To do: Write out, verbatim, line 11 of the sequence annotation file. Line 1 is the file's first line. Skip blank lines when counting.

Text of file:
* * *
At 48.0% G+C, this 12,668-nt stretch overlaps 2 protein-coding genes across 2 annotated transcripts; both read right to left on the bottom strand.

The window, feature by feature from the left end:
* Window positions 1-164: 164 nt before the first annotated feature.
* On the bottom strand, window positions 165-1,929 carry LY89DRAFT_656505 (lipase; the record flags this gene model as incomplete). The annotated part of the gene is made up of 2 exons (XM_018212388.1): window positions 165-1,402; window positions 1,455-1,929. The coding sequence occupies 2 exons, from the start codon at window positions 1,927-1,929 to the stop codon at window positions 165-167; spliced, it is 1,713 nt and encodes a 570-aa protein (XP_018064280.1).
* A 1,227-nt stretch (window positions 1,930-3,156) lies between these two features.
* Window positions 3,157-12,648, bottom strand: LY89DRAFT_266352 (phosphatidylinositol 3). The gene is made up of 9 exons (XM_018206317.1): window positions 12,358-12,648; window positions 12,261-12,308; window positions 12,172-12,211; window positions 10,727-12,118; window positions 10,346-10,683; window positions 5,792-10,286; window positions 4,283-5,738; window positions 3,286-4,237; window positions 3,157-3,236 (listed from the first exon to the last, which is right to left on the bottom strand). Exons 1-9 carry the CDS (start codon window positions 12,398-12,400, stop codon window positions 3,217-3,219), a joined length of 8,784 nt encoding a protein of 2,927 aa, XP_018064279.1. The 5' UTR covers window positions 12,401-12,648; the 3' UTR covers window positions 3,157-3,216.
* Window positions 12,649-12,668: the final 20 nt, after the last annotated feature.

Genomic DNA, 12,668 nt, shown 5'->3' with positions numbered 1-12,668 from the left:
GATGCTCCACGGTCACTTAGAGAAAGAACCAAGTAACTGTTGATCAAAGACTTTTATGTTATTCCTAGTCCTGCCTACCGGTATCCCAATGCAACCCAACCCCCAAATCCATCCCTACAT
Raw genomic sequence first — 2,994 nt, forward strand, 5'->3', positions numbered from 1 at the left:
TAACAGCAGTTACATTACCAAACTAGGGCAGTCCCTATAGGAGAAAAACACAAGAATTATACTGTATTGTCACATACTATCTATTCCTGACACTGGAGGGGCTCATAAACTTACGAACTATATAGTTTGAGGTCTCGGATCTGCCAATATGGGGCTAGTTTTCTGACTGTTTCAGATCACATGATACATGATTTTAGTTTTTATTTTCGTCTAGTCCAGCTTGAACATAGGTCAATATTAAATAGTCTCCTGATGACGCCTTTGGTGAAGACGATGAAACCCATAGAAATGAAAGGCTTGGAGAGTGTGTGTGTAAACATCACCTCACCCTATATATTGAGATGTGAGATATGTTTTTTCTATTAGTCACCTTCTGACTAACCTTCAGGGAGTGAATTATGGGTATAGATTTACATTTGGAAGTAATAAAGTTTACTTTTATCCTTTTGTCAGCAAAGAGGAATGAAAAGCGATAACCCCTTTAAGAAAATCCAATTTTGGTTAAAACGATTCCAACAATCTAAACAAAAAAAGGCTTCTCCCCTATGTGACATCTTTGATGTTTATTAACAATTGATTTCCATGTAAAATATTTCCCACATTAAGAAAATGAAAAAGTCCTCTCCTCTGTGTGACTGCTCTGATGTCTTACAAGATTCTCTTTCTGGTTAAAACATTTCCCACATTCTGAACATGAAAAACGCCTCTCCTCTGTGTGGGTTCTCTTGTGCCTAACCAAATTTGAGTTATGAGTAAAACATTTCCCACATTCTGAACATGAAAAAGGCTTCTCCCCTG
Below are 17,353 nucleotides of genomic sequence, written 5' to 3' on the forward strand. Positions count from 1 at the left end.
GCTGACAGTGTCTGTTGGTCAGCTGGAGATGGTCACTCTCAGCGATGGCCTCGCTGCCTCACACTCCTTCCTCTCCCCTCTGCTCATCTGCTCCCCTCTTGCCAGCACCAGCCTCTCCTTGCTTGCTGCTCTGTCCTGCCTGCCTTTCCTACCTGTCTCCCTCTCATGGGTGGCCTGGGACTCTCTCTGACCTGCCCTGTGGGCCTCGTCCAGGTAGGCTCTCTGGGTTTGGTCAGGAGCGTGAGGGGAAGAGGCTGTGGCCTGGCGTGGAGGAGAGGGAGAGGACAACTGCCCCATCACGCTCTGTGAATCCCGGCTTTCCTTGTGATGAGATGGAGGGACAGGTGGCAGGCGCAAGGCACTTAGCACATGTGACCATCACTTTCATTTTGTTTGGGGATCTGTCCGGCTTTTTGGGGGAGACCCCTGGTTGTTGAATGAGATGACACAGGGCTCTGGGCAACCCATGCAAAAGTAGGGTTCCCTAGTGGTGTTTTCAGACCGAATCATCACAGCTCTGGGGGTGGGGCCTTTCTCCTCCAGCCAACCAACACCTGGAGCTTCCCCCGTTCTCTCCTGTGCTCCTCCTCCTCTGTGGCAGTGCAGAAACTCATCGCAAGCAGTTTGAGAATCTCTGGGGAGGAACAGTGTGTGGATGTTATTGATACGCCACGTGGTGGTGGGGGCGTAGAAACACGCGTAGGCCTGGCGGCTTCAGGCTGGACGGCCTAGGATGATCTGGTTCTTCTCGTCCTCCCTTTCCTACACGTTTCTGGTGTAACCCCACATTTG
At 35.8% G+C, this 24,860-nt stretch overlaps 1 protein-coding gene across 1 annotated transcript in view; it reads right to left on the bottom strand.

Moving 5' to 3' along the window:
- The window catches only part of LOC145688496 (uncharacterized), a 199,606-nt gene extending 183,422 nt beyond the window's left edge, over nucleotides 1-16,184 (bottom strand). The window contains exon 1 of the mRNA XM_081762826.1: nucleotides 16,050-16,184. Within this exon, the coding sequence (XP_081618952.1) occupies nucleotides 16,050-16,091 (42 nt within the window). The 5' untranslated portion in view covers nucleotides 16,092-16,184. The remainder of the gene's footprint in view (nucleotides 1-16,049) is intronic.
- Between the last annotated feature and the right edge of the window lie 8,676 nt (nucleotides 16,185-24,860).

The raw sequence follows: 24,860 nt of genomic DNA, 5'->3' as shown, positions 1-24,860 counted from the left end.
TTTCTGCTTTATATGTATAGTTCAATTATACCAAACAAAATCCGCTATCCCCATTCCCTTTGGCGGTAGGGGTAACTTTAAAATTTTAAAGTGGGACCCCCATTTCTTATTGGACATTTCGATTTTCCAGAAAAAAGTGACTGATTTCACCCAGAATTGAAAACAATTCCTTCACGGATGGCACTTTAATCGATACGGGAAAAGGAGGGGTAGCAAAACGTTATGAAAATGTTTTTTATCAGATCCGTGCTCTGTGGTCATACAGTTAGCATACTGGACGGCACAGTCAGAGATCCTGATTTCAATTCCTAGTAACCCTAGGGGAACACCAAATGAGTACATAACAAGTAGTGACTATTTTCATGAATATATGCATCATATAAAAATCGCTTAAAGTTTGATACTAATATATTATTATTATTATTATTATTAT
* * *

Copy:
TAACAGCAGTTACATTACCAAACTAGGGCAGTCCCTATAGGAGAAAAACACAAGAATTATACTGTATTGTCACATACTATCTATTCCTGACACTGGAGGGGCTCATAAACTTACGAACTATATAGTTTGAGGTCTCGGATCTGCCAATATGGGGCTAGTTTTCTGACTGTTTCAGATCACATGATACATGATTTTAGTTTTTATTTTCGTCTAGTCCAGCTTGAACATAGGTCAATATTAAATAGTCTCCTGATGACGCCTTTGGTGAAGACGATGAAACCCATAGAAATGAAAGGCTTGGAGAGTGTGTGTGTAAACATCACCTCACCCTATATATTGAGATGTGAGATATGTTTTTTCTATTAGTCACCTTCTGACTAACCTTCAGGGAGTGAATTATGGGTATAGATTTACATTTGGAAGTAATAAAGTTTACTTTTATCCTTTTGTCAGCAAAGAGGAATGAAAAGCGATAACCCCTTTAAGAAAATCCAATTTTGGTTAAAACGATTCCAACAATCTAAACAAAAAAAGGCTTCTCCCCTATGTGACATCTTTGATGTTTATTAACAATTGATTTCCATGTAAAATATTTCCCACATTAAGAAAATGAAAAAGTCCTCTCCTCTGTGTGACTGCTCTGATGTCTTACAAGATTCTCTTTCTGGTTAAAACATTTCCCACATTCTGAACATGAAAAACGCCTCTCCTCTGTGTGGGTTCTCTTGTGCCTAACCAAATTTGAGTTATGAGTAAAACATTTCCCACATTCTGAACATGAAAAAGGCTTCTCCCCTG